Tuesday, 27 January 2015


Before the Great War cinemas were being built at an ever increasing number and opening at a rate of about 60 a month, this is one such cinema and stands on the corner of Grosvenor Street and Oxford Road in Manchester.  It takes part of its name from its location, The Grosvenor Picture Palace, although today it is now a Sports Pub called The Footage with two big screens for the sports enthusiast.  Designed by Percy Hothersall in 1913 its green and cream faïence tiles are striking.  You will observe the two sides are different
the longer one being located along Oxford Road, I rather like the stained glass circular windows.  It must have looked like an entrance to another world when it was all lit up for its opening in 1915 with the historical drama Jane Shore starring Blanche Forsythe.  Hothersall designed at least two other cinemas locally, one which does not survive, and the other, a 'supercinema' of 2,324 seats The Piccadilly Picture Theatre only the façade survives and it is now a retailing outlet, one the residents is Co-operative Food which also moved into an old cinema premises further north in 
Carnforth.  Once again only the façade survives but this has a bit of cinema history in that it stands near Carnforth station where the filming of David Lean's Brief Encounters took place in the 1945 and it stood in for 'Kent'. (Worldwide Guide to Movie Locations)  Locals were used as extras so I imagine when it was screened in Carnforth the interest was not only in the film's story. I have in the past asked what the cinema was called but nobody ever seemed to know but thanks to the Cinema Treasures site I eventually discovered it was built some time pre 1923 as the Kinema (Frith postcard image here) and later renamed The Roxy it closed in the 1960s.  In those early days it was one of the James Brennan's portfolio of cinemas and theatres who was sometimes called the 'cinema king' because of the number he owned  in this corner of north west of England including
my local, also called the Roxy (a lot of his cinemas were called The Roxy). Here is a postcard image from possibly the 1950s and in this case the cinema survives (but not the Rose Garden) although the art deco interior has been split horizontally with the cinema now living on what used to be the balcony.  This is not my nearest cinema which is a rather unadventurous multiplex but it is my cinema of choice for its atmosphere and large screen, it celebrated its 75th birthday in 2012.

An entry to ABC Wednesday, a journey through the alphabet, this week sojourning at C here

Tuesday, 20 January 2015

Benthall Edge Woods

A few days before I took this photograph the cricked back I'd had for months had suddenly and unexpectedly shuffled everything back into place like a row of dominoes and I felt like bounding up these steps in celebration.  Needless to say I didn't make it to a bound but walked sedately up through Benthall Edge Woods.  Many paths converge here and it is a popular woodland walk so the steps both protect the woodland environment and the walker from sliding on muddy slopes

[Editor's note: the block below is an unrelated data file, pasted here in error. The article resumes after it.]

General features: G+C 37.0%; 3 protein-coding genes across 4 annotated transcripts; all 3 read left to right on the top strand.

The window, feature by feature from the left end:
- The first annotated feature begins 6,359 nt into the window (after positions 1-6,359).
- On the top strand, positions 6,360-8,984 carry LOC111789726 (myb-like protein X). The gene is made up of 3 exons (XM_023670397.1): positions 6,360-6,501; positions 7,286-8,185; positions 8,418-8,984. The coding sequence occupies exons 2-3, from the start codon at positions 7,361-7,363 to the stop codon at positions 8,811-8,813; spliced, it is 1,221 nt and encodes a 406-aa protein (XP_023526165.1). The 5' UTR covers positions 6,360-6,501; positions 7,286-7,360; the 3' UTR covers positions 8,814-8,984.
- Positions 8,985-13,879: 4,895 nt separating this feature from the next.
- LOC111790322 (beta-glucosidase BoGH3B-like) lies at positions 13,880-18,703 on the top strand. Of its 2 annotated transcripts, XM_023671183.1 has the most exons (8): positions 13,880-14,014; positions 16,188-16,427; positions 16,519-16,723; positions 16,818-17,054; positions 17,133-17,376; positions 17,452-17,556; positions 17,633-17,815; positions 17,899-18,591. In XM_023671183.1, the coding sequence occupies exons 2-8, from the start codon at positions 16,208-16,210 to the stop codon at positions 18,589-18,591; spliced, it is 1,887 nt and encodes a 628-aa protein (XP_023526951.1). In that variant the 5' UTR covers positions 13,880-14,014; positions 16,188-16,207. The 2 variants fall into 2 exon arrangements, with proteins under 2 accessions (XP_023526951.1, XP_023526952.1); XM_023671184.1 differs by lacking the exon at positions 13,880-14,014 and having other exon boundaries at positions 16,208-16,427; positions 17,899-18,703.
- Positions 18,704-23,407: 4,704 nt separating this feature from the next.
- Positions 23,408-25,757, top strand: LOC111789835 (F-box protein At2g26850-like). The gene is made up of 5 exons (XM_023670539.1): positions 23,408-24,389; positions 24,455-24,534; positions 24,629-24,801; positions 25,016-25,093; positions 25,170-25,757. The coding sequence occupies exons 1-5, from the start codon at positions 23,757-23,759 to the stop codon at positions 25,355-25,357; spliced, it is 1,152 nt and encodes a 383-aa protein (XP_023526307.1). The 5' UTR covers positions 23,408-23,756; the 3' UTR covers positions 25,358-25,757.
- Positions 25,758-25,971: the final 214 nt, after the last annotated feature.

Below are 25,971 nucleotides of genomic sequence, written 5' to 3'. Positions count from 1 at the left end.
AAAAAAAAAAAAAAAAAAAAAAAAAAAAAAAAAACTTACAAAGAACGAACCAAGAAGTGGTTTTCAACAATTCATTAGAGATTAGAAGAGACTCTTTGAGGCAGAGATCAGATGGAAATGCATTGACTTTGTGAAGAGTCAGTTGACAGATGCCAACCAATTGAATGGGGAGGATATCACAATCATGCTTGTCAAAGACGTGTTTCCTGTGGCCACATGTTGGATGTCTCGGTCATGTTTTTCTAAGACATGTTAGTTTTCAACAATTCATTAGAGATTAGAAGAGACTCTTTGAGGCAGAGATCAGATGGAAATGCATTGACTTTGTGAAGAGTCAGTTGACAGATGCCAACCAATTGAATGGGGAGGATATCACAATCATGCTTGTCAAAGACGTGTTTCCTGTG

I have been told there are 469 steps in total but didn't count them.
Despite plenty of signposts (none of which were the one we were looking for) we managed to miss part of the purpose of the walk which took in the remains of the industrial revolution, an old quarry and lime kilns
Somehow ending up out of the woods amongst baby bovines
Coming down through the woods and dropping onto the route of the Shropshire Way on the way back
where we eventually saw one lime kiln just off the Severn Way footpath but there was some construction work going on so sadly we couldn't approach, however the late summer woodland greenery more than made up for the disappointment.  This part of the Severn Way long distance footpath runs along an old disused railway line
which no doubt would be marked on this information board of the area that was being drilled into place by the side of the car park on our return.

An entry to ABC Wednesday, a journey through the alphabet, this week sojourning at B here

Tuesday, 13 January 2015

Abbey to Abbey

Near the Severn river in peaceful surrounding stands Buildwas Abbey, although its past was not always as serene as it looks because it is near the border of Wales and battles between the Welsh princes and the English took place in this area.  One incident was the kidnapping of the abbot in 1406, although perhaps an abbot should be wary here for one was murdered by a monk.
The abbey was founded in the 12th Century as a Savignac order which within a few decades merged with the Cistercians.  When I wandered around the grounds at Buildwas I did not realise there was a connection with the abbey of my home town, for it was a group of monks from Furness Abbey that were sent here to establish Buildwas Abbey.